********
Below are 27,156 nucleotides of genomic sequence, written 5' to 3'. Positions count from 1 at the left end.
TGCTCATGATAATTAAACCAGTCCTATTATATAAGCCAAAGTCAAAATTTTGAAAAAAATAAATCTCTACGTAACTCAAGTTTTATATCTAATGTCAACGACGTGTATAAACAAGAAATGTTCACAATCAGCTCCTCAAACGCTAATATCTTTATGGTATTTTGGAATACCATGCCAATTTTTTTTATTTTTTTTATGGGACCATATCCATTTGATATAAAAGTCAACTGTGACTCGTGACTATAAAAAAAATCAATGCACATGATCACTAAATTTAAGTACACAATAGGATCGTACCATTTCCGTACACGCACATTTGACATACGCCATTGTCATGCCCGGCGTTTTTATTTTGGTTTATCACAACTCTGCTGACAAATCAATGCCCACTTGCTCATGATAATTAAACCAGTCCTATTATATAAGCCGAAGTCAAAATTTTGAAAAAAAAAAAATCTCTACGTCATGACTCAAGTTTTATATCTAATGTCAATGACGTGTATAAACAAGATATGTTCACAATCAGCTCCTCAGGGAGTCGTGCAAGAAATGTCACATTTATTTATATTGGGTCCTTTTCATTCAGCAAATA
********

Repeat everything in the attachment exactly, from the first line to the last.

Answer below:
Below are 27,156 nucleotides of genomic sequence, written 5' to 3'. Positions count from 1 at the left end.
TGCTCATGATAATTAAACCAGTCCTATTATATAAGCCAAAGTCAAAATTTTGAAAAAAATAAATCTCTACGTAACTCAAGTTTTATATCTAATGTCAACGACGTGTATAAACAAGAAATGTTCACAATCAGCTCCTCAAACGCTAATATCTTTATGGTATTTTGGAATACCATGCCAATTTTTTTTATTTTTTTTATGGGACCATATCCATTTGATATAAAAGTCAACTGTGACTCGTGACTATAAAAAAAATCAATGCACATGATCACTAAATTTAAGTACACAATAGGATCGTACCATTTCCGTACACGCACATTTGACATACGCCATTGTCATGCCCGGCGTTTTTATTTTGGTTTATCACAACTCTGCTGACAAATCAATGCCCACTTGCTCATGATAATTAAACCAGTCCTATTATATAAGCCGAAGTCAAAATTTTGAAAAAAAAAAAATCTCTACGTCATGACTCAAGTTTTATATCTAATGTCAATGACGTGTATAAACAAGATATGTTCACAATCAGCTCCTCAGGGAGTCGTGCAAGAAATGTCACATTTATTTATATTGGGTCCTTTTCATTCAGCAAATA